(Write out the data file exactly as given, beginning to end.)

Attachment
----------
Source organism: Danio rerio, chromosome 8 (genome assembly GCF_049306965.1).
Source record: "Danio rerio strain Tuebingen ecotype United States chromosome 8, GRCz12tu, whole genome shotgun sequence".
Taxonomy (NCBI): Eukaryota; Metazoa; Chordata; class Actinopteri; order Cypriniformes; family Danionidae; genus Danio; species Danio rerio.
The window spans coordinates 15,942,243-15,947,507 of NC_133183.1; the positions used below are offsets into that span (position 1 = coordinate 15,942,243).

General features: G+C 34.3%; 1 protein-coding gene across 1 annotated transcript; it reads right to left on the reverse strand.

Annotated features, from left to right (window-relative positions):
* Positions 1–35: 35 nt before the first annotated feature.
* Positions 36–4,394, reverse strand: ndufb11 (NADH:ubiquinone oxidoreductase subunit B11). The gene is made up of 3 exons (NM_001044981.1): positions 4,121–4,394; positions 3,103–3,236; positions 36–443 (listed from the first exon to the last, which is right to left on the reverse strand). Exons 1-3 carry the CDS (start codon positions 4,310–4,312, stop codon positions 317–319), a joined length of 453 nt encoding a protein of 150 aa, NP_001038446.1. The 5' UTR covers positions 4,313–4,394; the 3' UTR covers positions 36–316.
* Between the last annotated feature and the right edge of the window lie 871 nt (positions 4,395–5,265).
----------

Source organism: Danio rerio, chromosome 8 (genome assembly GCF_049306965.1).
Source record: "Danio rerio strain Tuebingen ecotype United States chromosome 8, GRCz12tu, whole genome shotgun sequence".
Taxonomy (NCBI): Eukaryota; Metazoa; Chordata; class Actinopteri; order Cypriniformes; family Danionidae; genus Danio; species Danio rerio.
The window spans coordinates 15,942,243-15,947,507 of NC_133183.1; the positions used below are offsets into that span (position 1 = coordinate 15,942,243).

General features: G+C 34.3%; 1 protein-coding gene across 1 annotated transcript; it reads right to left on the reverse strand.

Annotated features, from left to right (window-relative positions):
* Positions 1–35: 35 nt before the first annotated feature.
* Positions 36–4,394, reverse strand: ndufb11 (NADH:ubiquinone oxidoreductase subunit B11). The gene is made up of 3 exons (NM_001044981.1): positions 4,121–4,394; positions 3,103–3,236; positions 36–443 (listed from the first exon to the last, which is right to left on the reverse strand). Exons 1-3 carry the CDS (start codon positions 4,310–4,312, stop codon positions 317–319), a joined length of 453 nt encoding a protein of 150 aa, NP_001038446.1. The 5' UTR covers positions 4,313–4,394; the 3' UTR covers positions 36–316.
* Between the last annotated feature and the right edge of the window lie 871 nt (positions 4,395–5,265).